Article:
The federal tax system takes money away from most Americans, but President Carter now wants to use it to as part of his welfare plan to channel billions of dollars a year in payments and special tax cuts back to working people.

About 18 million families - one in four - would receive $6.7 billion in "welfare" through the tax system, under the Carter proposals.

And some of this tax relief could go to families of four whose income is as high as $15,600 a yar.

The tax plan is a key part of the administration's proposed new welfare system, which would replace most of the present federal programs aiding the nation's poor, aged, handicapped and needy.

The tax system was mobilized to help working poor people in 1975, when Congress authorized cash payments or tax credits to families earning less than $8,000. In some cases, these credits functioned as a "negative income tax," since families whose credits were greater than their tax liability were eligible for a check for the difference from the government.

The present credit is 10 per cent of income up to $4,00. The benefit declines after that and disappears at $8,000 income.

The 1975 law devised by Sen. Rusell B. Long (D-La.) as a way of rewarding poor Americans who work rather than rrely on government welfare. Currently, benefits of $1.2 billion a year go to an estimated 6 million families.

The Carter welfare package, which has a central objective of encouraging poor people to go to work, drastically expands the Long program. The administration wants its new welfare system to take effect in 1980.

"The whole concern of this program is to support poor people and their children without damaging the incentive to work," said a Treasury Department official. Both Long, chairman of the Senate Finance Committee, and Rep. Al Ullman, chairman of the tax-writing House Ways and Means Committee, have indicated general agreement with the tax objectives of the welfare plan.

The attempt to blend tax and welfare law is only the last part of a long history of attempts to update and reform the country's complicated welfare system.

When President Nixon first broached his "family assistance plan" in 1969, it was considered radical because it committed the government to guaranteeing some money to Americans without any income. Several attempts to get Congress to accept this principle failed because a sharp split between conservatives and liberals in both parties.

When he annouced his welfare revision plan early this month, President Carter said that the current system discourages people from working, encourages families to break up (because of restrictions on aid to parents who live together) and had produced wide difference in the benefits available on various states.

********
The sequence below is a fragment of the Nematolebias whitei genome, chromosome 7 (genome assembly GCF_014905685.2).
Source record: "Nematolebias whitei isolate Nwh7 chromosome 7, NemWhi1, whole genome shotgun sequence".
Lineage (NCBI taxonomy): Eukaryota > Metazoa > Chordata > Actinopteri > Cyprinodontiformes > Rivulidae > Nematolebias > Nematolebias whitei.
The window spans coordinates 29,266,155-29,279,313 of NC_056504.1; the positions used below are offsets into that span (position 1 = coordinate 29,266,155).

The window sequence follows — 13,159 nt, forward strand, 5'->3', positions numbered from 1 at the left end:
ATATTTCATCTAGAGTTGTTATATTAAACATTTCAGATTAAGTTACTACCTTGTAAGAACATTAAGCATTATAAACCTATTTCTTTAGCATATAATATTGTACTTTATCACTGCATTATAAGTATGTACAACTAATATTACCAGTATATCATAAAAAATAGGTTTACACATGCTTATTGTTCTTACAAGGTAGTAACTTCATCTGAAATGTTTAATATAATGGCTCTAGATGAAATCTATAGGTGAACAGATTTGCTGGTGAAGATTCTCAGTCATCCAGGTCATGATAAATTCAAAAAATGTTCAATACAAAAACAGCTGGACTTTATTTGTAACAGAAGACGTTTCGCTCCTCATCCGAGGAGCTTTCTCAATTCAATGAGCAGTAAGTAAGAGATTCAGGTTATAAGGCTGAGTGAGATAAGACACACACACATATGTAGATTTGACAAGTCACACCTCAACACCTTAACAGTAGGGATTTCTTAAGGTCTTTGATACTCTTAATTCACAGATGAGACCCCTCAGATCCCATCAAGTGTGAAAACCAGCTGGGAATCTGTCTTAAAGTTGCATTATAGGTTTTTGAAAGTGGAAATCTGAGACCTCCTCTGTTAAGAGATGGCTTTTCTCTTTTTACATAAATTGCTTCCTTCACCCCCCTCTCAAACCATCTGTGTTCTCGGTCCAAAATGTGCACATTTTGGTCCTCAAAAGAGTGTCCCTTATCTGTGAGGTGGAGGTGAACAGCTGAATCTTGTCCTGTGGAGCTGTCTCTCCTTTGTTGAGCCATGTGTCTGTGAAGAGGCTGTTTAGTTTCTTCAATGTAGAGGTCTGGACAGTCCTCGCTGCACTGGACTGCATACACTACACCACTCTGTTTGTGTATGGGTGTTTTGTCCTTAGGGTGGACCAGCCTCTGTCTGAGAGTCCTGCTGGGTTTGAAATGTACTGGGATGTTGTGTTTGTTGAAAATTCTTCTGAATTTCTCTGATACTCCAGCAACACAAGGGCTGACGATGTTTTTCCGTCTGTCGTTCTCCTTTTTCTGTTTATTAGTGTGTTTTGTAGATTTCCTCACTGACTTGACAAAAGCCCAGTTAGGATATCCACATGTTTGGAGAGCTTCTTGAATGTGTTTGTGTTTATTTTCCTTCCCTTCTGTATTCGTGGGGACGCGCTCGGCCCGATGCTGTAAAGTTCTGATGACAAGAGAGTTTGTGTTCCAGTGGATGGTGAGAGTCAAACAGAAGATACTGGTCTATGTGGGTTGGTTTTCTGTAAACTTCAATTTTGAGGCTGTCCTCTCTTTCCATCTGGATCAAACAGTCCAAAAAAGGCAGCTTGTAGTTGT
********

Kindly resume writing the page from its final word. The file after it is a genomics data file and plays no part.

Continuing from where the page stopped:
His plan would abolish most of the basic federal public assistance programs, including food stamps, and replace them with a single cash payment from the government.

The disabled, aged and handicapped would get cash grants, and working poor people would get small cash grants equal to, or slightly larger than, the cash value of the food stamps they now get.

The Carter plan envisions a cut off of those kinds of conventional welfare benefits at around $9,500 of income for a family of four. However, "welfare" benefits throught the federal tax system would not disappear until the family's income reached $15,000.

Administration experts say the tax aid is aimed at providing a major incentive to poor Americans to go to work - and to keep working as their pay increases and welfare benefits diminish.

Under Long's plan, the tax credits decline after $4,000 of income, and disappear at $8,000. Carter aides say that discourages poor people from trying to increase their salaries much past the poverty line about $5,820a year for an urban family of four).

TThrefore, the Carter tax plan keeps the tax benefits increasing up to $9,000 of income. The 10 per cent credit or rebate up to $4,000 and $9,000. Thus, a taxpayer who gets no tax benefits at $8,000 under Long's plan would get $600 under Carter's.

The advantages of working are intended to be persuasive in Carter's over all welfare package. For instance a husband, wife and their two children would be eligible immediately for about $2,300 - about equal to their current food stamp entitlement - if nobody in the family worked.

But if that same family earned, say, $6,000, it would still be eligible for a cash payment from the government of about $1,500 (to cover what it gets now in food stamps aid), and would also get a $550 tax credit. So that family would have basic income of about $8,050. That is more than three times as much as the family that does not work. A $8,000 of earned income, the government payment would be down to $200 - but the tax credit would have increased to $600.

"We want to make it profitable to keep working, and the tax credit is very important in this," said one official. "We want to convince Congress that every dollar spent on the tax credit will save more than a dollar in welfare payments."

The administration says that its overall welfare program contains key improvements on one family assistance plan of the Nixon administration. Officials say their program greatly increases incentives to work and adds an extensive program to find jobs for welfare recipients.